From the humble toaster to the popular coffee machine, more goes into designing an appliance or product than we probably think - it’s not just about the way it looks and feels. Although aesthetics is an important element of the design process, it’s just as important to establish how functional a product is to the consumer and how it will make a positive impact on their lives.

This is where Industrial Design Professor Oya Demirbilek steps in. With more than 25 years experience as a designer, researcher and educator, Professor Demirbilek is an advocate for a design method that partners with the end-user from the beginning, involving a mindset change from 'designing for', to 'designing with'. This approach is referred to as ‘co-design’.

While the way things look is still essential to design, co-design tends to focus more on purpose and functionality.

The process of co-design places value on sustained qualitative research methods. As an intensively collaborative approach, it can involve years of brainstorming sessions, workshops, journaling, consultations and other engaging design research activities. The results are products or concepts that are ultimately more meaningful, more accessible, more inclusive and more sustainable.

"I care about the design of accessible and inclusive meaningful products and better futures for all," Professor Demirbilek says. "My work addresses the mounting pressure to be more conscious about the products we design and the future we create.”

She has been an early adopter of co-design with real users, a people-centric approach to design that is participatory, inclusive and collaborative; and that accounts for diversity.

“It is a process that can help industrial designers define real problems, be more empathic and identify genuine needs for the products they create, as well as being an inspiration for innovation.”

The approach sees the end-user become a genuine partner in the design process. From research, right through to the product delivered at the market, this helps to ensure the result meets a real need and is accessible and usable.

"It's not about just producing more things that people want. There's lots of that. It's about producing what people inherently need, and that would make a positive impact on their lives."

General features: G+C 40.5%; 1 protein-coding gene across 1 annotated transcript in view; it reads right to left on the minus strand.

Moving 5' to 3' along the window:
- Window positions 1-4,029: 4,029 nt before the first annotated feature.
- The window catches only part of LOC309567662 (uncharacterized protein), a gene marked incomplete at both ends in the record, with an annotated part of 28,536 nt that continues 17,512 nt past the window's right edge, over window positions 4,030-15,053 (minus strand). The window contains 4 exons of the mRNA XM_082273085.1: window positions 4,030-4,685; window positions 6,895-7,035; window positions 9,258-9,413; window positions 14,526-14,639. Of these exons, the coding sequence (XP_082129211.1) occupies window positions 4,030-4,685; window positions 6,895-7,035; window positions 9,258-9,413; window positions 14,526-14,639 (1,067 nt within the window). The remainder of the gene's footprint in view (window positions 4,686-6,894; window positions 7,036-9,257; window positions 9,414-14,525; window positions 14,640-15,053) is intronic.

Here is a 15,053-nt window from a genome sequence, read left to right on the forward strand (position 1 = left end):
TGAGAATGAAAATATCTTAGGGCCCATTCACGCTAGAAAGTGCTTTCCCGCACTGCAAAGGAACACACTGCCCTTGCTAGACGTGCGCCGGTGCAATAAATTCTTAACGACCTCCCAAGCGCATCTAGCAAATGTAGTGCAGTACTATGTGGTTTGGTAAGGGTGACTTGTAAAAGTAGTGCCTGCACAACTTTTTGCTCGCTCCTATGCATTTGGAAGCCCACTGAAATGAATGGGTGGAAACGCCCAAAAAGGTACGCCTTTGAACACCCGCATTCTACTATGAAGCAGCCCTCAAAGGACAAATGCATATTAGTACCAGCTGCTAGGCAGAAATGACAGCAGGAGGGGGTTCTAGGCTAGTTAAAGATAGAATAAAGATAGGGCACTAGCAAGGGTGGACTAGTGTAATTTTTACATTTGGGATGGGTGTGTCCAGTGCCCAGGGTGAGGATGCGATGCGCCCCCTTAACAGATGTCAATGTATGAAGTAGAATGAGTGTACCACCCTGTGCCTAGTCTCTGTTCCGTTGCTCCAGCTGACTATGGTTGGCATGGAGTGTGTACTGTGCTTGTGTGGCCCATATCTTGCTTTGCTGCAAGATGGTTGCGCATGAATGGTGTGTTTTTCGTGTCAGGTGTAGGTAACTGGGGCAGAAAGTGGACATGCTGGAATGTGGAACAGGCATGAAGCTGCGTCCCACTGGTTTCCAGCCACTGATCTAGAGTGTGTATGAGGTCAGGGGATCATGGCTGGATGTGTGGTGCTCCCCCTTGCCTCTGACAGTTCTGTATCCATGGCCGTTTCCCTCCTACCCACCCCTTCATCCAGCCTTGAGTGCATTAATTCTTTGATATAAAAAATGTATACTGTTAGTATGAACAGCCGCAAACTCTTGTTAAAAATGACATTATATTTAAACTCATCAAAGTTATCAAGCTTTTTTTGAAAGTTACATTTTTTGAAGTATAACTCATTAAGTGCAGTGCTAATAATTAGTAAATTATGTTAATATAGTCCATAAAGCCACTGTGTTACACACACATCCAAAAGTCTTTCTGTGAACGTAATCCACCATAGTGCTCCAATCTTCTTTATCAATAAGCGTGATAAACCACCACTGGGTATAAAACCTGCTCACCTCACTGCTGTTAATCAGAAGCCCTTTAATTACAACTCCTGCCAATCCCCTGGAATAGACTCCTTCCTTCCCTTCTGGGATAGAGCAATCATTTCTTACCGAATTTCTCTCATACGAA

While the way things look is still essential to design, co-design does not necessarily focus on the aesthetic and tends to be more on purpose and functionality. She says that the definition of good design includes a balance between how something functions, its meaning, how it is built, its looks, the materials used, its end-of-life, and the experience(s) it brings to people. It is not just about the aesthetics and more about meaning, experience and impact.

"Good design can be beautiful. Yet it has to be intuitive, and it has to serve a real need first. You need to get to the inherent needs people have and the tacit knowledge that is within them. It goes beyond what you can ask them in a survey, or even what they say in an interview" she says.

Designers can also create more innovative concepts when working within a co-design environment, which is crucial to solving the problems of the future.

"The problems we face in the future are more complex and ill-defined than ever…so it's not just about developing one product. Co-design thinking can be applied to all the systems of different scales that affect the way we live, to products, environments, systems, services and experiences.

Professor Demirbilek herself has employed the co-design approach across multiple scales with success, including bathroom furniture and home appliances. She recently worked with kitchen appliance maker Breville Group to evaluate and give direction to the design language of a range of their products, including a nifty coffee machine, that meets the needs of their target market.

She says that co-design can be scaled to improve the quality of life across the board, which is of vital importance with an ageing population.

"We use a range of products every day, and we live our lives through and with them, so you can't get them wrong."

"The environments people live and work in, and the devices and objects they interact with daily have a huge impact on a person's experience and extent of ability and disability... especially for older people, or people with dexterity, vision, hearing, cognition or mobility issues. And we are not talking about small groups of people here; for example, there are 4 million people affected by arthritis in Australia alone."

"With a co-design approach, we can make sure designers get a better feel and understanding of the target markets they are working with, and that they factor in the needs of older people, or people with different ability levels, into the design process. For example, partnering with old people to create more supportive, meaningful and stimulating environments will allow them to contribute to finding the best ways to age in place, with their families, their communities; and that can also help keep them engaged with their neighbourhoods and their cities, all of which can only improve the quality of their lives."

Ultimately, she hopes to see accessibility and inclusion as the norm in design.

"Otherwise, you end up designing one more of something that people don't really need or can't really use," she says.

Professor Demirbilek will be speaking at the Meet the Professors event on 18 September.

What: Meet the Professors | Professor Oya Demirbilek and Professor Alistair Sproul

When: Wednesday 18 September, 3:30 PM - 4:30 PM

Where: The Chancellery - Council Chambers, UNSW Sydney. Register for the talk.